In fact we see this wall of dominant steering determining today still the type of education our children receive, what we watch on television, how history is registered or how news is brought to our attention in a manipulated way. This brings me to this beautiful fragment of the movie “Dinner with Andre” (1981) (A conversation about reality) in which a city is described as a prison in which we are both the guards and prisoners:
The Pope’s mayor breakthrough
The mayor breakthrough of this particular encyclic is the Pope’s voluntary repositioning of the layers. Voluntarily setting aside its dogmas, the church is opening up to the overall redefinition of our steering mechanisms that form society. By doing so the Pope opens up to the critical self-reflective dialogue between the diversity of dominant and upcoming systems in relation to the challenges we face. Setting the example he invites other dogmas (economic, political, technological, scientific) to do the same and open up to reflection by involving directly the layer of motivations at humanitarian and ecological level.
By stepping into the global societal group the Pope does not reduce the message of the church, he actually re-enforces it by placing it in overall perspective. The church is not the only truth anymore as other dominant realities are equally or often even more influential. It is one reality now among many others that reign today, yet one that is equally worth argumenting by analysis and interpretation in face of the huge human challenges that we need to deal with.
The Pope’s message is powerful because of the humility. Accepting different points of view and opening up the epistemological dialogue (What is knowledge? What is belief? What is real? What is responsibility?) the Pope `sacrifices` fragmented dogmatic dominance to achieve equality and purpose driven dialogue with others. By doing so he can focus on the powerful inspiration that the church provides while allowing for the influential contribution of technology, science, politics, education, humanitarian and ecological awareness and the involvement of the masses “because we are all in this together”.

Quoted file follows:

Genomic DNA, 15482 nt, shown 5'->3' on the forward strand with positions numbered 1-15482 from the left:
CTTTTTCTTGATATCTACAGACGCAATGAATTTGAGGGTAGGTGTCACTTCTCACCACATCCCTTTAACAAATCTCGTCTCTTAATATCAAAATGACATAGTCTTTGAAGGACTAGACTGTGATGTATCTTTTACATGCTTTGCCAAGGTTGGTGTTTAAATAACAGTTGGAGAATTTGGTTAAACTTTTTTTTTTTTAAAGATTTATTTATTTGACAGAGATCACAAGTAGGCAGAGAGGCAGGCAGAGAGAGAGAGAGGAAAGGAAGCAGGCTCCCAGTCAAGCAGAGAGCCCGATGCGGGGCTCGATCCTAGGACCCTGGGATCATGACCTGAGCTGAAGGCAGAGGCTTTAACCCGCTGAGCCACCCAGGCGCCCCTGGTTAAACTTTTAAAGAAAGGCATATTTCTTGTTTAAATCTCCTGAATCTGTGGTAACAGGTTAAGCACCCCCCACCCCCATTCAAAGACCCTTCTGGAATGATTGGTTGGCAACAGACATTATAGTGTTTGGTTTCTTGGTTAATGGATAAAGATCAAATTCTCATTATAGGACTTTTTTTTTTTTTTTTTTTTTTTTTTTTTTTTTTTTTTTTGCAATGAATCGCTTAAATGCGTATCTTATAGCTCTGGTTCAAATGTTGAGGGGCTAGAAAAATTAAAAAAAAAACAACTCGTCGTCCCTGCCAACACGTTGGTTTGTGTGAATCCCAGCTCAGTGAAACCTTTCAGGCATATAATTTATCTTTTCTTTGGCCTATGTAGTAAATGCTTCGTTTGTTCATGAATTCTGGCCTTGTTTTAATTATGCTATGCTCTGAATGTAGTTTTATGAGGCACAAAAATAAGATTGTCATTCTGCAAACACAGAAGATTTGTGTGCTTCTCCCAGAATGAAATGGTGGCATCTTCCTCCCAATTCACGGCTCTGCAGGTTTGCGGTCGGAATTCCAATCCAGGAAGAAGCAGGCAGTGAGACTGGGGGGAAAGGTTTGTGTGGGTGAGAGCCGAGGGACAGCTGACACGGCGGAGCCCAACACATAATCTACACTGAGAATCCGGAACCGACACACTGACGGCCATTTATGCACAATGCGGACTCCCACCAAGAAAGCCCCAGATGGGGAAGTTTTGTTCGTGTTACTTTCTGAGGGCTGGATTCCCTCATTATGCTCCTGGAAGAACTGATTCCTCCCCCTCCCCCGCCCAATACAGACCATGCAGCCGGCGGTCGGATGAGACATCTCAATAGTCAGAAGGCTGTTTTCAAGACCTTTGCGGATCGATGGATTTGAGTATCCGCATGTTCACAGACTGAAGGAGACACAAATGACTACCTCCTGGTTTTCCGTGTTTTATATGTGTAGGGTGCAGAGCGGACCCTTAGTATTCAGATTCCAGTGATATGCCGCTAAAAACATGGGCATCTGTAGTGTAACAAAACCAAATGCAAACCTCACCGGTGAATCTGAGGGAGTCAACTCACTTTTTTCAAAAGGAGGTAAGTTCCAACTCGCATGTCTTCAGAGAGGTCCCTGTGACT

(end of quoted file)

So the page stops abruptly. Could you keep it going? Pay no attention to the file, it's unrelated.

Analogy with the City of Tomorrow
When I started the STIR Foundation (City of Tomorrow) in 2009 we worked very hard on awareness development, organizing congresses and establishing working groups. We provided a kind of critical message and structural DNA to work things out in purpose driven communities. Always we asked others to do the work, based on the inspiration we offered. The groups however formed around me as initiator of the processes and always looked at me with the question: “Jean-Paul, what do we do?”. This felt like a new hierarchy in which I was owner of a process and others had become my slaves. This was exactly opposite the ideology that I had for myself. I had no problem with taking the initiative for change but could not be asked to know how to produce it. If I could I would have done it long time ago. The fact that “we are in this together” also means that we have to “solve this together”. At one point I deliberately and openly decided to step back and let the group become a community with authority rather than puppets under my command. This process of pulling forward and letting go to achieve a combined forward action is key and extremely difficult in real life. While pulling the participating people (and institutions) feel the comfort of individual leadership that stands upfront (the Pope and his encyclic, or me and “JP what do we do?”) but when letting go (“we are in this together”) the group is asked to take a leadership attitude individually and together. The issue is leading, the sum of individual talent that deals with it produces the action in open dialogue and determination of priorities, not one single figure telling what to do.
That is why I feel highly identified with the way this Pope deals with the complexity of breaking through the barriers of the many dogmas that block our progress. He describes them all, including the church its own, and places them all in perspective to the challenges we face. Rather than “church ego” (religion says) he develops a “human eco” (including the church). He does not want to say what we need to do, he just explains the standpoint of the church in very clear wordings, and invites all others to do the same while focussing at the common issues at hand. “Laudato Si”, Praise be on you, is then a clear acknowledgement of the guts and commitment to think for yourself, gain access to the level of (self) reflection and join the group that redefines society by addressing the issues at hand together.
For me it is a further reassurance that the path we set out and developed over the years with STIR, AiREAS and the STIR community, as living examples of multidisciplinary group commitments, is now gradually finding fertile grounds to fractally spread around the world as practically proven multidisciplinary little engines of integral change. The papal encyclic has shown humankind that we have more choices that just the financial or technological dominance for our long term perspectives. And it is up to us to open our eyes and mind to make our choices.